Pete is mortified; he really loves Rosalee and believes Tad is not all that he appears. Tad himself is unequivocal: “I am the boy next door… if you live in a dysfunctional neighborhood.” Unfortunately, the romantic triangle excludes the two more interesting actors, Ginnifer Goodwin and Gary Cole. Gary Cole has the best scenes as Dad attempting to impress Tad, wearing a Project Greenlight t-shirt and talking shop based on hasty Internet research. Win a Date might win a few laughs, but any infatuation will be fleeting. (PG-13) Rating: 2, Posted 2/27/04

Peter Pan
Reviewed by Russ Simmons

Any child who has seen a live-action version of J.M. Barrie’s classic fantasy has seen a woman in the lead role. No matter how young the child, they always wonder why a girl is playing a boy.

Director P. J. Hogan (My Best Friend’s Wedding) must have wondered the same thing, because he cast an actual adolescent male (Jeremy Sumpter) in the role of the boy that wouldn’t grow up. It was the right decision, because this Peter Pan is a fine, well-produced adaptation that allows the hint of romance between Peter and Wendy (Rachel Hurd-Wood). That tension gives the movie added poignancy.

Jason Isaacs (The Patriot) is appealingly treacherous as Captain Hook, and the rest of the cast is equally fine. The real “stars” of this Peter Pan are, however, the art director and special effects team that has created a fantastic Neverland that seems both tangible and ethereal at the same time.

Of all the films available for family viewing during the 2003 holiday season, this is the cream of the crop. (PG) Rating: 4; Posted 2/27/04

House of Sand and Fog
Reviewed by Liz Sweeney

The extraordinary achievement of House of Sand and Fog is a sustained palpable presentiment of tragedy, which is consummated in the most exquisitely haunting way. Ben Kingsley and Jennifer Connelly are phenomenal in this story of a confluence of three lives, each of which is already fractured by personal drama.

Kingsley plays Behrani, an Iranian immigrant who lives a double life of outward opulence and secretive hard labor in order to secure a good marriage for his daughter. After a successful wedding, he uses his remaining funds to buy a house at auction, a house that belongs to Kathy (Connelly) who is suffering from severe depression following the disintegration of her marriage.

Unopened bills pile up at her door and she is unaware that she is about to be evicted. The beat cop sent to remove her from the house (Ron Eldard) is sensitive to her plight, and is also eager for a reason to escape his own listless marriage.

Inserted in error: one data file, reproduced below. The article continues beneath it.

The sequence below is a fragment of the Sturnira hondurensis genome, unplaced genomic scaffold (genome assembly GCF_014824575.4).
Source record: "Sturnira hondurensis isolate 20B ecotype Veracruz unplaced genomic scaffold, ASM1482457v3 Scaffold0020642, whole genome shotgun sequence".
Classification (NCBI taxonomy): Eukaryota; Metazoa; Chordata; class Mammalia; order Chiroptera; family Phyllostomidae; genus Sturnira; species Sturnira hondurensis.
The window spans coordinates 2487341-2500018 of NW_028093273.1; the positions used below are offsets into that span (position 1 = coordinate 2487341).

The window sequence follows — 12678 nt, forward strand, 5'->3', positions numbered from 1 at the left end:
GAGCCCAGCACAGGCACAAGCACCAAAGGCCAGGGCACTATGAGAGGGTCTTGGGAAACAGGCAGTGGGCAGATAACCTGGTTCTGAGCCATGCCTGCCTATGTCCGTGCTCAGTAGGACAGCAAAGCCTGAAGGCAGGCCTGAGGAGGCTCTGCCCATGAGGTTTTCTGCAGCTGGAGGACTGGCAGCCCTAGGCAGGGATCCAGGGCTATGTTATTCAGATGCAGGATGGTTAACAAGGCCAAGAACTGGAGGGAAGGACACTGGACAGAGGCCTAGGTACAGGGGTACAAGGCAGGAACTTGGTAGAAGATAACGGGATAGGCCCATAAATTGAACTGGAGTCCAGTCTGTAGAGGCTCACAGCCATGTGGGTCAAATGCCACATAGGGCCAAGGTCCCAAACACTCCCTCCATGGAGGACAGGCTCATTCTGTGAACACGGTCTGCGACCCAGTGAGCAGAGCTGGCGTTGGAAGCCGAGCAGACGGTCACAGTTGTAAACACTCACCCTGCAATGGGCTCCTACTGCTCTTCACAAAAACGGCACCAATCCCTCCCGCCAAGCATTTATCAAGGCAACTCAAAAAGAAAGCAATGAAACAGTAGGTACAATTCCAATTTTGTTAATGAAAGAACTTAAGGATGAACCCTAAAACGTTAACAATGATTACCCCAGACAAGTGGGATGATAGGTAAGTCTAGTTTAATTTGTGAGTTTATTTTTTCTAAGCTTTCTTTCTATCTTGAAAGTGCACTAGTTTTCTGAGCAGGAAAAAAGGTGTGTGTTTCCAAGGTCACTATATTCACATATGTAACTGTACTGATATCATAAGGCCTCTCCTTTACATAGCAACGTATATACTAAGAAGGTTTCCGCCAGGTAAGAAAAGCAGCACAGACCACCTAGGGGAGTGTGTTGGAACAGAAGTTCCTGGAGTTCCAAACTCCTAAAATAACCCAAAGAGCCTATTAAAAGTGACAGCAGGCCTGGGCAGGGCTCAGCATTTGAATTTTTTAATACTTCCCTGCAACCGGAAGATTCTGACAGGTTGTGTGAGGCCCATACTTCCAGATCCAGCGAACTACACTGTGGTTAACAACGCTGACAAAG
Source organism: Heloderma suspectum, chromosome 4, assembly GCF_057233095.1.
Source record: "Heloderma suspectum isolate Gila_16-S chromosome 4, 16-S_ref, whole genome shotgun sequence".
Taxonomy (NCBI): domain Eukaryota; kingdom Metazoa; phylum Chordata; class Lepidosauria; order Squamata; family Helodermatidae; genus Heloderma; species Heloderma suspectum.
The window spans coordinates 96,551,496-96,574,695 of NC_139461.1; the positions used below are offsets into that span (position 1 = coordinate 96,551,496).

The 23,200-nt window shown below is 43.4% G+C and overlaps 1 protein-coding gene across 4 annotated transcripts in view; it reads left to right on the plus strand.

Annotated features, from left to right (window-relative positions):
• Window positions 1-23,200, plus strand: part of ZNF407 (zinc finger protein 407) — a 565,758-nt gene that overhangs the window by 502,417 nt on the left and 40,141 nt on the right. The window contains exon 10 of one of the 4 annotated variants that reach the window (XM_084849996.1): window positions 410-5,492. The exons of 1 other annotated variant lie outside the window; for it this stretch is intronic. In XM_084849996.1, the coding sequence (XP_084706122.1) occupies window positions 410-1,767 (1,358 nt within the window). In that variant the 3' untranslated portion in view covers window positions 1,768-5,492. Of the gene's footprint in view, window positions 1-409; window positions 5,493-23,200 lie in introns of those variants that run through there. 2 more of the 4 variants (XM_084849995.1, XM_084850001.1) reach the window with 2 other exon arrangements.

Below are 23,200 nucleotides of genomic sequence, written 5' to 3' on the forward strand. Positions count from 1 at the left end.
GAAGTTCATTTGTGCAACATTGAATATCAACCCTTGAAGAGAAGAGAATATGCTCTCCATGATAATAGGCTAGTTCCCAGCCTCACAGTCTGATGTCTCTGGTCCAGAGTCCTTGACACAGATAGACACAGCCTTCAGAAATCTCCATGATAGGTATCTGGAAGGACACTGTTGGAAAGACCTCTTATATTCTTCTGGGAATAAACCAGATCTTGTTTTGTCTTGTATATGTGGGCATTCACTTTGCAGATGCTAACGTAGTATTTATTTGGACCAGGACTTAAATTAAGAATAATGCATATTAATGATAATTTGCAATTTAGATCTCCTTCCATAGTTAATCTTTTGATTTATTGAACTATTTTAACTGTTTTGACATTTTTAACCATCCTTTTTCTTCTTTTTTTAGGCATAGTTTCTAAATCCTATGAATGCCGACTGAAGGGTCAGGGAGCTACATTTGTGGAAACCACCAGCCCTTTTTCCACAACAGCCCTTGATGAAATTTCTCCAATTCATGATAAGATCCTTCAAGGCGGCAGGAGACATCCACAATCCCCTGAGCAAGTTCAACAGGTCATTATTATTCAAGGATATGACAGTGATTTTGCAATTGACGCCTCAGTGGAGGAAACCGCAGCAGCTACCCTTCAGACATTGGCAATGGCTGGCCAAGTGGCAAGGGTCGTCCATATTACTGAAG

With an inevitability that in retrospect appears avoidable at each turn, the three characters play out a tragedy that is Shakespearean in scope. House of Sand and Fog is proof that a remarkable book can be converted into an equally memorable film. (R) Rating: 4

Girl with a Pearl Earring
Reviewed by Liz Sweeney

Delft painter Johannes Vermeer produced exactly 35 paintings and a great number of children but left little of service to historical documentation. What snippets are known of the artist and his life have been gleaned from scanty legal documents. Girl with a Pearl Earring is based on Tracy Chevalier’s well-received novel, which in turn was inspired by the eponymous Vermeer painting. The story’s narrative conjecture is engaging and plausible, and the film is cinematically framed with enough cultural and historical authenticity to make for a satisfying, if slow-paced experience.

Scarlett Johansson plays Griet (from the Greek margarites, meaning “pearl”) who is hired as a servant in the Vermeer household. Griet is especially perceptive, and when Vermeer (Colin Firth) recognizes her talents, he cannily diverts her from cleaning his studio to mixing his paints to finally sitting for him as his model. As sexual tensions mount in the studio, the already complex household strains are increasingly exacerbated between Griet and Vermeer’s jealous, eternally pregnant wife, overbearing mother-in-law and assorted children.

Offering metaphors for the style and iconography of the original painting, Girl with a Pearl Earring explores links between vision and beauty, love and power, purity and seduction. Fine art aficionados should be especially gratified by this art film about art. (PG-13) Rating: 3, Posted 2/27/04

Visit the Reel Reviews archives
Visit the Video/DVD reviews


2004 Discovery Publications, Inc. 104 E. 5th St., Ste. 201, Kansas City, MO 64106
(816) 474-1516; toll free (800) 899-9730; fax (816) 474-1427

The contents of eKC are the property of Discovery Publications, Inc., and protected under Copyright.
No portion may be reproduced in whole or part by any means without the permission of the publisher. Read our Privacy Policy.